Despite enduring centuries of enslavement, exploitation and inequality, Black Americans in the United States still encounter racially charged physical violence. For example, during the end of Reconstruction and World War II, more than 4,400 Blacks were lynched in the United States (Solly, 2020). One should, however, not forget that in 1908, a mob terrorized Black American neighborhoods across Springfield, Illinois, vandalizing black-owned businesses, setting fire to the homes of Black residents, beating those unable to flee and lynching at least two people (Solly, 2020). Multiple massacres also broke out in response to false allegations that young Black men had raped or otherwise assaulted White women. Eerily similar allegations by the “Karen” archetype have teleported into the Common era and have risen to outstanding levels of notoriety, thanks to a flood of footage that has become increasingly more violent and disturbing (Lang, 2020; Shenk, 2020). When Amy Cooper called the authorities on Christian Cooper (no relation), it was not at all inconceivable that Mr. Cooper could have been killed by the police.
The racism, White entitlement, and unchecked White privilege are testaments of the daily Black American experience in the United States. All of which may support the idea of an intifada with the host society and a journey back to Africa.
The Use of Lethal Force Against Blacks in the United States
The historic forms of anti-Black violence not only magnify the racial discrimination felt by Africans in the United States, but also draws striking parallels to contemporary conversations on police brutality. Katie Nodjimbadem pointed out a late 1920s Chicago and Cook County, Illinois regional crime survey, which found that while Black Americans constituted just 5 percent of the area’s population, they made up 30 percent of the victims of police killings. The Orangeburg Massacre of 1968 is another telling example of the horrific violence Black Americans have suffered in the United States, in which law enforcement officers shot and killed three Black student activists at South Carolina State College (Solly, 2020). The probability that an unarmed Black American will be shot by the police is 3.49 times greater than the probability that an unarmed White person will be shot by the police in the United States (IACHR, 2018, p. 59). In a 2019 study, researchers found Black American men in the United States experience the highest levels of inequality in mortality risk. In other words, Black American men are about 2.5 times more likely to be killed by police over the course of their life than White men (Edwards, Lee, & Esposito, 2019, p. 3). The study also found Black American women were 1.4 times more likely to be killed by police than White women (Edwards, Lee, & Esposito, 2019, p. 3). In fact, it is predicted that 1 in 1,000 Black American men and boys will be killed by police over the course of their life in the United States. The last example highlights the fact that Black American men, between the ages of 25 and 29, are killed by police at a rate between 2.8 and 4.1 per 100,000 in the United States (Edwards, Lee, & Esposito, 2019, p. 6). The alarming rate of Black Americans killed, for the most part, by White police officers may demonstrate that the host society is not as safe for Blacks as government officials make it appear. It is yet another reason many Black Americans have strongly considered leaving the United States.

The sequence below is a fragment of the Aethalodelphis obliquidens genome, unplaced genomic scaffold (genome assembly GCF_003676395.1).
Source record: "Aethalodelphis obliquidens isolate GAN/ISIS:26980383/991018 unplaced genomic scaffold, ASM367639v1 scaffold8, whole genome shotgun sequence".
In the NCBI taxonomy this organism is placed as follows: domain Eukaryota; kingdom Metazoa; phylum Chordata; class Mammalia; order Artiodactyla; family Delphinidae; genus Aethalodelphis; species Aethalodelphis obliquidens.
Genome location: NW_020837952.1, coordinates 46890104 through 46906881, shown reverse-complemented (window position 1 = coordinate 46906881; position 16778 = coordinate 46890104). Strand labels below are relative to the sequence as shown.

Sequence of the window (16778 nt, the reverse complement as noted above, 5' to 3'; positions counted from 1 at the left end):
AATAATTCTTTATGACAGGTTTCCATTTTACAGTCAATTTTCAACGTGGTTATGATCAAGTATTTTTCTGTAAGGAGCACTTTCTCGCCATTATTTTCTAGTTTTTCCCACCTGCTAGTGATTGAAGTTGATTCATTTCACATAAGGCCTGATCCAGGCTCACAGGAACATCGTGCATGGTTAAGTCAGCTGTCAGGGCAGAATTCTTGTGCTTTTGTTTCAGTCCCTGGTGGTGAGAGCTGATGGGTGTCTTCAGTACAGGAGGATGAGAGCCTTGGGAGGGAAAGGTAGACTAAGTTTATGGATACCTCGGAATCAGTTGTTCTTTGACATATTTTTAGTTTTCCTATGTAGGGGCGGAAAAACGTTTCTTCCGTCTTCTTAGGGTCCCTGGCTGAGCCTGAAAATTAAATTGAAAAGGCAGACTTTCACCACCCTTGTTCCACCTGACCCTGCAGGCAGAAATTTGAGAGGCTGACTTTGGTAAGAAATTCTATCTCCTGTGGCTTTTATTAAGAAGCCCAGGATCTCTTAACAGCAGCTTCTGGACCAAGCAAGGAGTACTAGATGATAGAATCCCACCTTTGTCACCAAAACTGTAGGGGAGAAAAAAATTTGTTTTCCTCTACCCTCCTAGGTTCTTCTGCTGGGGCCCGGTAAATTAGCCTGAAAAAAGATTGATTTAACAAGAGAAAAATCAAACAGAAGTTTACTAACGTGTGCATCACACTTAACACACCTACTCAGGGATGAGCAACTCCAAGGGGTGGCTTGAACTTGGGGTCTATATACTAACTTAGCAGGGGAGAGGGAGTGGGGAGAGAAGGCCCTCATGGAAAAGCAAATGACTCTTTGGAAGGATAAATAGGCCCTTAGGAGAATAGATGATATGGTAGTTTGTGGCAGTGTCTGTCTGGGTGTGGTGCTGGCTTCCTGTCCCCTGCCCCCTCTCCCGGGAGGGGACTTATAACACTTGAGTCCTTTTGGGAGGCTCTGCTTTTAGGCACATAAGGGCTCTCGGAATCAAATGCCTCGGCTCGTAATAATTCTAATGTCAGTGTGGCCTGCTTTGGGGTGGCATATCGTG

The United States’ Doctrine of Qualified Immunity. Black Oppression Still Persists in America.
The Fourteenth Amendment was drafted to redress—and prevent—the same police violence which Black Americans suffer this very day. That Amendment provides Congress with broad power to curb unjustified police use of force (Wydra, 2020). In 1871, the Reconstruction Congress passed Section 1983 to enforce the Fourteenth Amendment and to ensure that individuals, like Black Americans, could go to court to redress constitutional violations and obtain justice (Wydra, 2020). In the thousands of police-involved killings between 2005 and 2015, just 54 police officers were ever charged with a crime, and most were eventually cleared or acquitted (IACHR, 2018, p. 65). Even in cases where the incident had been documented on video, like those where victims had been shot in the back, or cases where allegations of a cover-up had been made, prosecutors are less likely to file charges against police officers than civilian suspects (IACHR, 2018, pp. 65, 136). This immunization from accountability is known as “qualified immunity,” which effectively bars the courthouse doors for Black Americans whose constitutional rights have been violated by police (Wydra, 2020). Numerous instances of police brutality have since been dismissed on qualified immunity claims, such as the case of Makaila Brooks, who was tazed three times over a misunderstanding (Tyne, 2020). Wydra (2020) also believes that qualified immunity erodes the enforcement of constitutional rights, undermines the rule of law, and denies justice to those victimized by the police, allowing the cycle of police violence and brutality to repeat itself over and over again. In 2020, Black Americans account for 28 percent of those killed by police despite being only 13 percent of the population (Mapping Police Violence, 2020). This long line of police killings—George Floyd, Breonna Taylor, and Raymond Chaluisant among the most recent—is the result of a system that breeds police unaccountability in the United States (Wydra, 2020).